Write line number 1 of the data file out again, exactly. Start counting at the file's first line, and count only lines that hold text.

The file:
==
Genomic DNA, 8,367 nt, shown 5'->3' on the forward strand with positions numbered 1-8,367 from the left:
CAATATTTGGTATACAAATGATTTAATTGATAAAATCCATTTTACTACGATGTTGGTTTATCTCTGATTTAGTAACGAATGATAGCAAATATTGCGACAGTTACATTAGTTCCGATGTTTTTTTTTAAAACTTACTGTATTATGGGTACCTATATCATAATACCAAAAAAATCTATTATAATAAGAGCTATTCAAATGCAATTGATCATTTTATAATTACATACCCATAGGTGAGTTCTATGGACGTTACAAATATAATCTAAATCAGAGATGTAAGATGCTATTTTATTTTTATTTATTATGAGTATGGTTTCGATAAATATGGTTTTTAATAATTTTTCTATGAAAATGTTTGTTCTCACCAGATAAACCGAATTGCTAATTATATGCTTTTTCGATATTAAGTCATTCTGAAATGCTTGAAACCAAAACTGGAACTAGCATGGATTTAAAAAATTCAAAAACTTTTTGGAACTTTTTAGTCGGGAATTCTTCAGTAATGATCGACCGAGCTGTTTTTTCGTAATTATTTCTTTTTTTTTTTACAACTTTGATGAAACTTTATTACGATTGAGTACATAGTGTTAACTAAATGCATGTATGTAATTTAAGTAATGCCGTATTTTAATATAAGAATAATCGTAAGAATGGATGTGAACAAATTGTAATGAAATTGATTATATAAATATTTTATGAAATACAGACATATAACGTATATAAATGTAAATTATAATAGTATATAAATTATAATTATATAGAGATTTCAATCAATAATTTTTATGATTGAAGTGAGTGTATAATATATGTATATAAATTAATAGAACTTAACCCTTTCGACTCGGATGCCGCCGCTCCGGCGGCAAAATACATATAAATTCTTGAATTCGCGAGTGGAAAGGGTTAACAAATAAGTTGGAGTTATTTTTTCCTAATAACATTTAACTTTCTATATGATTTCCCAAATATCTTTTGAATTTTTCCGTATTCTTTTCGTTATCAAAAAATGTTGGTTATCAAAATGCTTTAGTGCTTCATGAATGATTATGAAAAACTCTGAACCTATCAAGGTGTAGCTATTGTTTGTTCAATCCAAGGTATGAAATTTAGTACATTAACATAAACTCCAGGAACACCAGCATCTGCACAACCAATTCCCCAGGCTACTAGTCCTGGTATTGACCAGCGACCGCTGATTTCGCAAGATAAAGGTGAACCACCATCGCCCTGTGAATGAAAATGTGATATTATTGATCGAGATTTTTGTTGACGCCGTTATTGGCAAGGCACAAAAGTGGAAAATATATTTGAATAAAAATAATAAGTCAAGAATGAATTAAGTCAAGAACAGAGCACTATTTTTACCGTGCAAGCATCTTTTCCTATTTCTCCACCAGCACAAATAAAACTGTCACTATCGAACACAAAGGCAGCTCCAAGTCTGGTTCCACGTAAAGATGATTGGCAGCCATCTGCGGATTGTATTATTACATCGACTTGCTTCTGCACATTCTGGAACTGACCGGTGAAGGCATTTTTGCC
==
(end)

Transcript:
Genomic DNA, 8,367 nt, shown 5'->3' on the forward strand with positions numbered 1-8,367 from the left: